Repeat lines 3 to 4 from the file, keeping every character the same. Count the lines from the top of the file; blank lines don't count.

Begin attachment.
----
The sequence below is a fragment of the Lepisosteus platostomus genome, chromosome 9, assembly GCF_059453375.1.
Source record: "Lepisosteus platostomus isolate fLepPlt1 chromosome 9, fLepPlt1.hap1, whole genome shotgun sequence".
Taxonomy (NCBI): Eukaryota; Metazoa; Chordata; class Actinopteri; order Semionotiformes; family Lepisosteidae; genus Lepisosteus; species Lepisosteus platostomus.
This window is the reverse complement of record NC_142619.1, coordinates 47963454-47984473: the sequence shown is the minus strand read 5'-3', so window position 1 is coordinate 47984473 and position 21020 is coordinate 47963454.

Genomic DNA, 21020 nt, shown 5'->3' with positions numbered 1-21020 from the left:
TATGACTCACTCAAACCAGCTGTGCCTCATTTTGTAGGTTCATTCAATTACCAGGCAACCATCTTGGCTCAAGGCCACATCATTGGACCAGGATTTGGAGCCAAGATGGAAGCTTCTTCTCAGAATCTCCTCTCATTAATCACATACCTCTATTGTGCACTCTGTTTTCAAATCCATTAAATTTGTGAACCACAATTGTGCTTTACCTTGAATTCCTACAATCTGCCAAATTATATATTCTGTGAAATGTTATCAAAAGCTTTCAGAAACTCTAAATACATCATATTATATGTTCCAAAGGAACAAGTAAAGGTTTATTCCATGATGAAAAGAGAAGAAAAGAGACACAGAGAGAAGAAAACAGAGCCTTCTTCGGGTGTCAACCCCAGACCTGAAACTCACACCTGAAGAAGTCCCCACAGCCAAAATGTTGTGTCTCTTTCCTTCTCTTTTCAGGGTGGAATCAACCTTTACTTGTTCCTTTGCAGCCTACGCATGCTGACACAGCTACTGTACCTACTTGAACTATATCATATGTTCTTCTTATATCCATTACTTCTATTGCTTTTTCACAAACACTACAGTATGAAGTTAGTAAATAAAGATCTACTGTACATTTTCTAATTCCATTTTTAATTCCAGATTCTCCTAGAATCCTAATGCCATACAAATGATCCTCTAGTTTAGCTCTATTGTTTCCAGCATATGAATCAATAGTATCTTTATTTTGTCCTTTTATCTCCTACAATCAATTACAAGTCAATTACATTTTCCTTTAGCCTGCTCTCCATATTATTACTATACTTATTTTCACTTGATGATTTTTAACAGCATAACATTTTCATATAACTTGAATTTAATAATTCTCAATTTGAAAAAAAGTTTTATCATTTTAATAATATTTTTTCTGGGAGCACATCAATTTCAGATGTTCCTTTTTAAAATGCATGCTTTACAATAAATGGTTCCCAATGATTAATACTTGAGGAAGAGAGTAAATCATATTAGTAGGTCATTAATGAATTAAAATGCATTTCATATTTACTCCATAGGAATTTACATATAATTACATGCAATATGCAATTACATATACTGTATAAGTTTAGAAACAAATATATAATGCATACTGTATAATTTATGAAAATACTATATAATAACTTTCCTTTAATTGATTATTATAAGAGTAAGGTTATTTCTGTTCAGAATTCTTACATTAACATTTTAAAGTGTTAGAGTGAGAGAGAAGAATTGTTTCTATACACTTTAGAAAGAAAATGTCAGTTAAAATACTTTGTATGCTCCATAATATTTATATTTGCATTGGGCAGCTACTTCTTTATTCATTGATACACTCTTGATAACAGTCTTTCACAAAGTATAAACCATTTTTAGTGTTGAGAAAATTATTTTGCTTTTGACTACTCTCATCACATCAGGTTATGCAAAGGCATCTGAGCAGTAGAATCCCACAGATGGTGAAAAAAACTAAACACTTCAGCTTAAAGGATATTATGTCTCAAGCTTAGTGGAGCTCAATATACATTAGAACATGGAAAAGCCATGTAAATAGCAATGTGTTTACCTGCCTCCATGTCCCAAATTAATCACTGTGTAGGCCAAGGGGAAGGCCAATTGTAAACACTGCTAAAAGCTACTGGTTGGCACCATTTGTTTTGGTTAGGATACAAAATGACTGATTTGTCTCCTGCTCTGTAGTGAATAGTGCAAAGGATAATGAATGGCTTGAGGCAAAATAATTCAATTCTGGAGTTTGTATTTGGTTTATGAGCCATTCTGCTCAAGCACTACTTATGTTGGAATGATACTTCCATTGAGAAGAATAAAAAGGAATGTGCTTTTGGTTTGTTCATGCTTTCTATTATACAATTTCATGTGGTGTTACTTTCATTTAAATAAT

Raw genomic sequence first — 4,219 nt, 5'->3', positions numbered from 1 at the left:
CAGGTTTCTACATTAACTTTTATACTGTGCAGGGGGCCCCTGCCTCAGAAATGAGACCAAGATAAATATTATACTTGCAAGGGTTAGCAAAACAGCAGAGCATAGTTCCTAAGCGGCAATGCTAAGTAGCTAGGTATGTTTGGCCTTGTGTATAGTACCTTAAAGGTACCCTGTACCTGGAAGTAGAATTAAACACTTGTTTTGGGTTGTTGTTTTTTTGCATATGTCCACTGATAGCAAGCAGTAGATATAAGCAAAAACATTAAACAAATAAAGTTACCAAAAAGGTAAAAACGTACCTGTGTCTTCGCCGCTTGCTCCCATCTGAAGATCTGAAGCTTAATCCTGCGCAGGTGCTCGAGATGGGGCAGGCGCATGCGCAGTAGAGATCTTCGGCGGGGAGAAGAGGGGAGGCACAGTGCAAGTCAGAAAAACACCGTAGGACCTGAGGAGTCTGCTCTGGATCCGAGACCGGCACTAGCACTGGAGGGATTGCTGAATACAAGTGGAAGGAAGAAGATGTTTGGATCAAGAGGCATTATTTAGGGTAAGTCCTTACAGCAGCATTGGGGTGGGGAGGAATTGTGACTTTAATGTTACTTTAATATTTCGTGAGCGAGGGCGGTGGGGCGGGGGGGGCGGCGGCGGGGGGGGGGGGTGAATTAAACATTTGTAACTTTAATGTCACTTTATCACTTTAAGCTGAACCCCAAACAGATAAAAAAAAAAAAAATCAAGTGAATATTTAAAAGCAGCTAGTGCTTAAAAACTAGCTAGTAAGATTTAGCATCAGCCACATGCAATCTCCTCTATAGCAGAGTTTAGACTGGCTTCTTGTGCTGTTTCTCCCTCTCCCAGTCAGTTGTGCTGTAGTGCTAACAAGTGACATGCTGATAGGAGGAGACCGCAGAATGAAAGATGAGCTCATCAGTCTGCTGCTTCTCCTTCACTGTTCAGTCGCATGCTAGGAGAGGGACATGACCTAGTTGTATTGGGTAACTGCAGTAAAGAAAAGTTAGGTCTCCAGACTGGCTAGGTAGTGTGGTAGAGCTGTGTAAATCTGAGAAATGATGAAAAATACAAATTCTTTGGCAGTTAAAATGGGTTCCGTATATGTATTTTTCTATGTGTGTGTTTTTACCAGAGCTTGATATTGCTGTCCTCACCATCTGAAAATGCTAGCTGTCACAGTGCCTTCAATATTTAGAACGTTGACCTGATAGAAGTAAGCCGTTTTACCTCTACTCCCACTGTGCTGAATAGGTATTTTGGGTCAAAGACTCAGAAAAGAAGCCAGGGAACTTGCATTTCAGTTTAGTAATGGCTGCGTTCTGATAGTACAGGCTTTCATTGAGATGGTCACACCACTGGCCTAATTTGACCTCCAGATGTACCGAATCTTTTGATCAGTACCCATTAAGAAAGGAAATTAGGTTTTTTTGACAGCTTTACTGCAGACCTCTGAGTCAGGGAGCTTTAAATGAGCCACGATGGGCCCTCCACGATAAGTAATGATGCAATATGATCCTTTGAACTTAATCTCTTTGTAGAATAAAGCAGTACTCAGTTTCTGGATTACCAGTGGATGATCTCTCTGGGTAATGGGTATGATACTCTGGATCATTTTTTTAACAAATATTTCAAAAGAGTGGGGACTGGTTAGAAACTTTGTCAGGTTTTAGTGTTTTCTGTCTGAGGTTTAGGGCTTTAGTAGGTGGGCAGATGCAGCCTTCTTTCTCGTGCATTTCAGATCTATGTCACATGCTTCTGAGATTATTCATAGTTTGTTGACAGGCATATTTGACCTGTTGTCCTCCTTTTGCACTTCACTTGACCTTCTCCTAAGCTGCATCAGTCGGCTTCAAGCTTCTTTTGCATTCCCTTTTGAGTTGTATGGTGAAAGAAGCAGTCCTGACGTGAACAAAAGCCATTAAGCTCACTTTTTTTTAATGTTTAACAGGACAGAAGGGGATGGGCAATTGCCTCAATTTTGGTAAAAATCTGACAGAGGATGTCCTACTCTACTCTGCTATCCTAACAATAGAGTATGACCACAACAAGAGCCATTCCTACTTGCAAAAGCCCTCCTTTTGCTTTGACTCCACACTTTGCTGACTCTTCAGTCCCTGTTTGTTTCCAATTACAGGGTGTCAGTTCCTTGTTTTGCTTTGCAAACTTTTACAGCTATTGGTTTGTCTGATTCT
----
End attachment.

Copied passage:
Taxonomy (NCBI): Eukaryota; Metazoa; Chordata; class Actinopteri; order Semionotiformes; family Lepisosteidae; genus Lepisosteus; species Lepisosteus platostomus.
This window is the reverse complement of record NC_142619.1, coordinates 47963454-47984473: the sequence shown is the minus strand read 5'-3', so window position 1 is coordinate 47984473 and position 21020 is coordinate 47963454.